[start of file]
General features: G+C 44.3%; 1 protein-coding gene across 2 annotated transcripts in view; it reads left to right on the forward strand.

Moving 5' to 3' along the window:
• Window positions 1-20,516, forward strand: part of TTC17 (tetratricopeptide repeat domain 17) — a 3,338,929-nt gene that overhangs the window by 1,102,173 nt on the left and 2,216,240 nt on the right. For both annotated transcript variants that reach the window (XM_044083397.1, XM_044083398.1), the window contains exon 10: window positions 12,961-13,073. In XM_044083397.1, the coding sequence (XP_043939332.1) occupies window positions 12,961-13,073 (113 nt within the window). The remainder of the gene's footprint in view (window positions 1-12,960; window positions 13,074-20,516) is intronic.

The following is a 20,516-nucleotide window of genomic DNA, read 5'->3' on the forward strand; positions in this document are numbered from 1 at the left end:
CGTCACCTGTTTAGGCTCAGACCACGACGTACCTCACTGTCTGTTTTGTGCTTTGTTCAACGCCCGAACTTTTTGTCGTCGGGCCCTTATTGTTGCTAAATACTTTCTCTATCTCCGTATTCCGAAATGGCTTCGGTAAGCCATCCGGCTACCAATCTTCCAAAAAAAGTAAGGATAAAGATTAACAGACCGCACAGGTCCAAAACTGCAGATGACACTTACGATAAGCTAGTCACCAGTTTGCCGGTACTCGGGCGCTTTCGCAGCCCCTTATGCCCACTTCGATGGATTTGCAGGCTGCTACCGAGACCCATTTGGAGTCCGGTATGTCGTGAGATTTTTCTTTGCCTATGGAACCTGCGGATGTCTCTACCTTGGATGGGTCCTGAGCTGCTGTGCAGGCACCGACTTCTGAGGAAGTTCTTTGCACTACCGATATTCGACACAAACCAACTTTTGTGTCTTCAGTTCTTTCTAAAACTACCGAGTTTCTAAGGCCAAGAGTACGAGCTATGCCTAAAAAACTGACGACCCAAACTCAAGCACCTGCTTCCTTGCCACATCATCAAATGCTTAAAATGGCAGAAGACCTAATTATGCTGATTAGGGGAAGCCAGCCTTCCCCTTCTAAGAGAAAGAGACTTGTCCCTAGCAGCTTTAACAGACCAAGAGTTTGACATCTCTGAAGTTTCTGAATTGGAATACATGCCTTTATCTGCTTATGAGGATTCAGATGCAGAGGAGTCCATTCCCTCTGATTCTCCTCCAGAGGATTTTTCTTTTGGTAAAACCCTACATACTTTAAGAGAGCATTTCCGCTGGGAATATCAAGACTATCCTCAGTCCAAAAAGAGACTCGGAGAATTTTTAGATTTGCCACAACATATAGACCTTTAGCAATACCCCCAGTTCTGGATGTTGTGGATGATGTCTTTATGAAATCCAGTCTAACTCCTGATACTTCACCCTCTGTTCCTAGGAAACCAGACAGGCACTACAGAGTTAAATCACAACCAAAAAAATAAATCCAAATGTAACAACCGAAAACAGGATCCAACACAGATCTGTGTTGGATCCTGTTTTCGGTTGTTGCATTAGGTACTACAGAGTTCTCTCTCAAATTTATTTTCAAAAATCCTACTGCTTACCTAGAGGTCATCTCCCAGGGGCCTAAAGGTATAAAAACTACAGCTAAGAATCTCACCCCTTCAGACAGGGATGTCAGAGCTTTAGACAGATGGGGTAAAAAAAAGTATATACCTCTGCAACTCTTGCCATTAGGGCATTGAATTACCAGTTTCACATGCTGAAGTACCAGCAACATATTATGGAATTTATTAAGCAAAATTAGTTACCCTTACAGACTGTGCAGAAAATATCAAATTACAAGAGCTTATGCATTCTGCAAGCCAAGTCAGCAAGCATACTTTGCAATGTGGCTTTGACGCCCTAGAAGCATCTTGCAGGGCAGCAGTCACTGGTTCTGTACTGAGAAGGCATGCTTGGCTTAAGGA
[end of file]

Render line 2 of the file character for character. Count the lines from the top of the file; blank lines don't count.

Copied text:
Moving 5' to 3' along the window: